Microsoft changed their tune about providing a brain-dead Windows 7 version limited to running three applications at once for netbook vendors. Now Microsoft says Windows 7's improvements make it perfectly fine for netbooks without such limitations, except for one we'll talk about soon. But if Vista bogs down your netbook, will Windows 7 really be much better?
Some people believe Microsoft, and report improvements to the way Windows handles multiple open windows uses much less memory than Vista. I hope they're correct, but it's dicey to count on anything Microsoft says during beta periods.
The Register in the UK reports that the Windows 7 Starter Edition used on netbooks will be stuck with the Microsoft-supplied desktop background and color scheme. That seems a strange way to save resources, because backgrounds and color schemes don't take much disk space to save or resources to change, so there must be more to it. I bet this is one feature that will change between now and the shipping date, whenever that is, because of pressure by big hardware vendors.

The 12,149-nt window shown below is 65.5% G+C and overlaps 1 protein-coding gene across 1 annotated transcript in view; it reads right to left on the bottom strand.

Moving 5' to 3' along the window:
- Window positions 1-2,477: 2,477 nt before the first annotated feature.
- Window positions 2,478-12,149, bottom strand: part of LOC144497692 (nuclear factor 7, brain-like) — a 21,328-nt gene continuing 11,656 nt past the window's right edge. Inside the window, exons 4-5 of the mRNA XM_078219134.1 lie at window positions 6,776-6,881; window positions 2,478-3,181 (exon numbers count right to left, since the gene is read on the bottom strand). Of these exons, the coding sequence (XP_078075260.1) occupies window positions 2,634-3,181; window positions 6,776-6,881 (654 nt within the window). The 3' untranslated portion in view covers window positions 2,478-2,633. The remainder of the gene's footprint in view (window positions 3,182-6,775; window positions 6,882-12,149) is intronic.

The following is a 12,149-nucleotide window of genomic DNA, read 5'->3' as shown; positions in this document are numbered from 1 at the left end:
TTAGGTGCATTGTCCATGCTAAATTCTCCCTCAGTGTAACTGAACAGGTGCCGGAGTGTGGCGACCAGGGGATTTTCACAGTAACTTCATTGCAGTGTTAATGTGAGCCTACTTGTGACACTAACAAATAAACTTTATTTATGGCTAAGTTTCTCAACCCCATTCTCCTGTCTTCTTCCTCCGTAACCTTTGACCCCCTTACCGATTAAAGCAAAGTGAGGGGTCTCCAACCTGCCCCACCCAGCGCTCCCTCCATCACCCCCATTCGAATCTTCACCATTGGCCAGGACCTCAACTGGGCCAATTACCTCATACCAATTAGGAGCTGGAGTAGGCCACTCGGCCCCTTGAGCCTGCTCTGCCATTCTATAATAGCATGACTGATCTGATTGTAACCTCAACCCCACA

Folks like HP and Dell load plenty of extra junk on their systems. While I'd be happy to see that stuff go away, I'll be amazed if HP and Dell and others accept a Microsoft desktop image they can't change so they can add their their own logo to the systems they sell. I suppose Microsoft could change that limitation and just let vendors lock their own screen images in place and not let the users change anything. However, right now, the Windows 7 contract agreement says the vendors can't change the desktop details.
I certainly hope Windows 7 runs like a jackrabbit when loaded on my next netbook. I'm just not getting my hopes up. I don't ever remember a Windows operating system that ran faster than its predecessor. Will Windows 7 be the first to slim down and run faster rather than bloat up and run slower? We'll see one of these days.
Follow ITworld on Twitter here.